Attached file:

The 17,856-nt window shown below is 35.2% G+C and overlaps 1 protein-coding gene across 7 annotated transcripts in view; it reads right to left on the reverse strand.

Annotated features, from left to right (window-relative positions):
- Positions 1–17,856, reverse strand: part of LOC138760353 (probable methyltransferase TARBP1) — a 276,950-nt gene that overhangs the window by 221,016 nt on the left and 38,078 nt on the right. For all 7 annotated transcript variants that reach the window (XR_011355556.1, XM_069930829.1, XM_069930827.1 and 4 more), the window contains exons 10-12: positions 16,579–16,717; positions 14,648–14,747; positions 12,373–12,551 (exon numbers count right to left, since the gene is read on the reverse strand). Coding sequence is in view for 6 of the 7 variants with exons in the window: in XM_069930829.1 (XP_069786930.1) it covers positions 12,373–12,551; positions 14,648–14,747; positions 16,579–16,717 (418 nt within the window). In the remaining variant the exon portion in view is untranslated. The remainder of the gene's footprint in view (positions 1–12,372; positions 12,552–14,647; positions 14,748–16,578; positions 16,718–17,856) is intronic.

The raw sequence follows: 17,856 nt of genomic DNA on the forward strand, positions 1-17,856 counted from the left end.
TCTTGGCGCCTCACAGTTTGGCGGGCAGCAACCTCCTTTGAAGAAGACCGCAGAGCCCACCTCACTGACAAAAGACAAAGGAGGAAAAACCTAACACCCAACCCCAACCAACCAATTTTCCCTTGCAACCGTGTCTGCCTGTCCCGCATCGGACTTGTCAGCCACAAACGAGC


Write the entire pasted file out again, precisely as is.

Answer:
The 17,856-nt window shown below is 35.2% G+C and overlaps 1 protein-coding gene across 7 annotated transcripts in view; it reads right to left on the reverse strand.

Annotated features, from left to right (window-relative positions):
- Positions 1–17,856, reverse strand: part of LOC138760353 (probable methyltransferase TARBP1) — a 276,950-nt gene that overhangs the window by 221,016 nt on the left and 38,078 nt on the right. For all 7 annotated transcript variants that reach the window (XR_011355556.1, XM_069930829.1, XM_069930827.1 and 4 more), the window contains exons 10-12: positions 16,579–16,717; positions 14,648–14,747; positions 12,373–12,551 (exon numbers count right to left, since the gene is read on the reverse strand). Coding sequence is in view for 6 of the 7 variants with exons in the window: in XM_069930829.1 (XP_069786930.1) it covers positions 12,373–12,551; positions 14,648–14,747; positions 16,579–16,717 (418 nt within the window). In the remaining variant the exon portion in view is untranslated. The remainder of the gene's footprint in view (positions 1–12,372; positions 12,552–14,647; positions 14,748–16,578; positions 16,718–17,856) is intronic.

The raw sequence follows: 17,856 nt of genomic DNA on the forward strand, positions 1-17,856 counted from the left end.
TCTTGGCGCCTCACAGTTTGGCGGGCAGCAACCTCCTTTGAAGAAGACCGCAGAGCCCACCTCACTGACAAAAGACAAAGGAGGAAAAACCTAACACCCAACCCCAACCAACCAATTTTCCCTTGCAACCGTGTCTGCCTGTCCCGCATCGGACTTGTCAGCCACAAACGAGC